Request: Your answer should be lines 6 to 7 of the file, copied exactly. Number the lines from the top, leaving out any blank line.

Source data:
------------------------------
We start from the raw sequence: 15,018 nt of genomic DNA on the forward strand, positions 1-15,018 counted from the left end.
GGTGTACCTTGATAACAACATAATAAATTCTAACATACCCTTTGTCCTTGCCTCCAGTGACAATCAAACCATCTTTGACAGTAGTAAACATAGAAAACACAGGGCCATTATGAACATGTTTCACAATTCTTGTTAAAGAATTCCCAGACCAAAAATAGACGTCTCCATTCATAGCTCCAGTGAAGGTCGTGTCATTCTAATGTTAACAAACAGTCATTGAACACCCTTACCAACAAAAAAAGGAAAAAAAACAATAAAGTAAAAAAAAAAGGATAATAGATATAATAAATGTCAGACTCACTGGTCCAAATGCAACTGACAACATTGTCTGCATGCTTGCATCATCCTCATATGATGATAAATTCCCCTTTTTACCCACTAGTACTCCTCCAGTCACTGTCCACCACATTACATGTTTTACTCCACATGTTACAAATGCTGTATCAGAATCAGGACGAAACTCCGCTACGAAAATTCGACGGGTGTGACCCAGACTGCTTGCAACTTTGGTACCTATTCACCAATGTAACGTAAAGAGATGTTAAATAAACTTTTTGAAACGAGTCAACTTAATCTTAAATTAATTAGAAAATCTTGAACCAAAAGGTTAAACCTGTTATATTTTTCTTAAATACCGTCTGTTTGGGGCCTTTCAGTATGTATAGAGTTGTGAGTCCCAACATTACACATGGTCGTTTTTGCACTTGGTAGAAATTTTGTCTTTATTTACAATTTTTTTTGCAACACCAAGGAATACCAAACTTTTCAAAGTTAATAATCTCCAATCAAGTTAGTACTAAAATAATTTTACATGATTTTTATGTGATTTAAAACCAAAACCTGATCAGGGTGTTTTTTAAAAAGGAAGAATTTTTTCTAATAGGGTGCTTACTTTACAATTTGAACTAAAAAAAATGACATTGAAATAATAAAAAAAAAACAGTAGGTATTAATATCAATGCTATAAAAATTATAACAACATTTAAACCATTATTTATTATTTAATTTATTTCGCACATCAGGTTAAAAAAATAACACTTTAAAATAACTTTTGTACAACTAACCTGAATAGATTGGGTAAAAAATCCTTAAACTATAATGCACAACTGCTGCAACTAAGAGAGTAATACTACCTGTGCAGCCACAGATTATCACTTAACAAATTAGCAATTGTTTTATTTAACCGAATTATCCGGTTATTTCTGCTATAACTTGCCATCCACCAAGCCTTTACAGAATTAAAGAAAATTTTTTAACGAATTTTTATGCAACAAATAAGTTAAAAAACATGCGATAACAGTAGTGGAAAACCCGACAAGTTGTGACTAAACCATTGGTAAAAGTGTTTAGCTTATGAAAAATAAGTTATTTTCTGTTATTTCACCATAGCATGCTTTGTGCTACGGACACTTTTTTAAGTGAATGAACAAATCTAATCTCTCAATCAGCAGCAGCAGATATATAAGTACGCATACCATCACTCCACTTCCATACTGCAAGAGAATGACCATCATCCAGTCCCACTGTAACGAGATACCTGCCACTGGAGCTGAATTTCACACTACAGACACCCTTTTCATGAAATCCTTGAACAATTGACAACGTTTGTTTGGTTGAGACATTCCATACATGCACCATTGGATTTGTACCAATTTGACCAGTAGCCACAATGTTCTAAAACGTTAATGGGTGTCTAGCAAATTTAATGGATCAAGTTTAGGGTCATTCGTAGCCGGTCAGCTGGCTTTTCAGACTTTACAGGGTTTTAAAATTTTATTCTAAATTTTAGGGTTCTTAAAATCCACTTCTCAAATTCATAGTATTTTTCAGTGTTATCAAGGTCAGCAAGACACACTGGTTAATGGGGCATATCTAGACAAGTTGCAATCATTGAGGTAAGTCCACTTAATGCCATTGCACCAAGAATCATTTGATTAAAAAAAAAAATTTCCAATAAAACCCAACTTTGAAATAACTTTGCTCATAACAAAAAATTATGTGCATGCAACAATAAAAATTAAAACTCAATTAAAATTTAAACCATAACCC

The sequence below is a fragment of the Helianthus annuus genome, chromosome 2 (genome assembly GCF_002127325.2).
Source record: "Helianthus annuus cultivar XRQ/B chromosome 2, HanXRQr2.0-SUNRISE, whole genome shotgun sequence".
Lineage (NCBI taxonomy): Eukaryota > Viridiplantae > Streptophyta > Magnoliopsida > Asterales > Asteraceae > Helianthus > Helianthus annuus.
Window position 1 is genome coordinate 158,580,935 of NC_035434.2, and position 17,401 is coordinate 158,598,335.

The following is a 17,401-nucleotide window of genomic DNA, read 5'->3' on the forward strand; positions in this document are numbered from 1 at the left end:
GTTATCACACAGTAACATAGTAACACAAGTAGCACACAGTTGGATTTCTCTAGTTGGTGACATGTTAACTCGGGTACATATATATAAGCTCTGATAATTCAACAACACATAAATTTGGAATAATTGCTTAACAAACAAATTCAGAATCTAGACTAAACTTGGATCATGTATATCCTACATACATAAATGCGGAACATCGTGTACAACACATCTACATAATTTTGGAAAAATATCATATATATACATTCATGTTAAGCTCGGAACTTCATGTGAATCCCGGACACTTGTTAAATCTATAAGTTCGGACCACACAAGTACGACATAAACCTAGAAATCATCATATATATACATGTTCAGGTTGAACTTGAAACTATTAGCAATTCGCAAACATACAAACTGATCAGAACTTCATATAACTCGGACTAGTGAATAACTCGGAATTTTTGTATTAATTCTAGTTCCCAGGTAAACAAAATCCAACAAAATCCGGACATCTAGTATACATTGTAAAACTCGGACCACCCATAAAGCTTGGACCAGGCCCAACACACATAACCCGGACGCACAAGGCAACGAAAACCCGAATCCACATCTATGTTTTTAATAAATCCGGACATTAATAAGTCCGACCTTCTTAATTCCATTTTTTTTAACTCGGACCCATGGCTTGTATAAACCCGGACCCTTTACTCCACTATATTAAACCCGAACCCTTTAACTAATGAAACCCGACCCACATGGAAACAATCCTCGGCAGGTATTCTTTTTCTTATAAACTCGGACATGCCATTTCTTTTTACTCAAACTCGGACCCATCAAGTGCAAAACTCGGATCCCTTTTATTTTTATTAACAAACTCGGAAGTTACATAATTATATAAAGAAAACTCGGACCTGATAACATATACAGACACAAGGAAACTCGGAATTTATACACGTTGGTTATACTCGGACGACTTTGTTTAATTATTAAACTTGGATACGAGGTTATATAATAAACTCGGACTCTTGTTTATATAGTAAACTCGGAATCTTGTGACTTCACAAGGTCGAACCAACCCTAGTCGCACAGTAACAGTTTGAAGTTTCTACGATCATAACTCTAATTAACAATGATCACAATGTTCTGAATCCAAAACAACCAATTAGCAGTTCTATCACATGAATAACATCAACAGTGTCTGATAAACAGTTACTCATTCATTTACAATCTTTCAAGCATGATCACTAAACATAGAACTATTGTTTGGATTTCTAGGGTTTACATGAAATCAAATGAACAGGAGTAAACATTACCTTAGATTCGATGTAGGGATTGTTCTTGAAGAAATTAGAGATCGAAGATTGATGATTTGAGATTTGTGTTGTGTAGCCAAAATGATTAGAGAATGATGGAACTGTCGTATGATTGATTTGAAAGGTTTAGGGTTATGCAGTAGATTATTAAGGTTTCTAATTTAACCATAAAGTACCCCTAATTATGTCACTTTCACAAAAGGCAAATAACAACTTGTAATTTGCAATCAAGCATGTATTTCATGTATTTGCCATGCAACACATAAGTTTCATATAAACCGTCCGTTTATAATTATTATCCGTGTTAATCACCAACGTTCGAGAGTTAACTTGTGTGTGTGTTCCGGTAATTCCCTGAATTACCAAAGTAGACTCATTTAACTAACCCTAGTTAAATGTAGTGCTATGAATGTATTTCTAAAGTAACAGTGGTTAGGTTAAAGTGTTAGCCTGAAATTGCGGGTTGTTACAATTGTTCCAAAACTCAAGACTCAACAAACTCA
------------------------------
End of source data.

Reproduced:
Window position 1 is genome coordinate 158,580,935 of NC_035434.2, and position 17,401 is coordinate 158,598,335.

The following is a 17,401-nucleotide window of genomic DNA, read 5'->3' on the forward strand; positions in this document are numbered from 1 at the left end: